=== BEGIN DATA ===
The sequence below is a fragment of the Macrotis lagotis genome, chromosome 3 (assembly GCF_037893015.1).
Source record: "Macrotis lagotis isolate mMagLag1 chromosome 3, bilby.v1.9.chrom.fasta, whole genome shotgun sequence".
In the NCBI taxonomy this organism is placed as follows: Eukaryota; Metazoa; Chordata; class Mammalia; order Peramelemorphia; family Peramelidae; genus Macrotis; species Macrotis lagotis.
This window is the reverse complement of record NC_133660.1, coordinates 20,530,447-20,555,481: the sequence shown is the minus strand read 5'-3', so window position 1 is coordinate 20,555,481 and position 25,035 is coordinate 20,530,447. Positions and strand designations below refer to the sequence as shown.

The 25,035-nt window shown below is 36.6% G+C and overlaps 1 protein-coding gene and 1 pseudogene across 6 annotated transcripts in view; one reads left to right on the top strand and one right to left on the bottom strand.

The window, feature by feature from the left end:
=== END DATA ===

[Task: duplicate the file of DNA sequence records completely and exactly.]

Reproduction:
The sequence below is a fragment of the Macrotis lagotis genome, chromosome 3 (assembly GCF_037893015.1).
Source record: "Macrotis lagotis isolate mMagLag1 chromosome 3, bilby.v1.9.chrom.fasta, whole genome shotgun sequence".
In the NCBI taxonomy this organism is placed as follows: Eukaryota; Metazoa; Chordata; class Mammalia; order Peramelemorphia; family Peramelidae; genus Macrotis; species Macrotis lagotis.
This window is the reverse complement of record NC_133660.1, coordinates 20,530,447-20,555,481: the sequence shown is the minus strand read 5'-3', so window position 1 is coordinate 20,555,481 and position 25,035 is coordinate 20,530,447. Positions and strand designations below refer to the sequence as shown.

The 25,035-nt window shown below is 36.6% G+C and overlaps 1 protein-coding gene and 1 pseudogene across 6 annotated transcripts in view; one reads left to right on the top strand and one right to left on the bottom strand.

The window, feature by feature from the left end: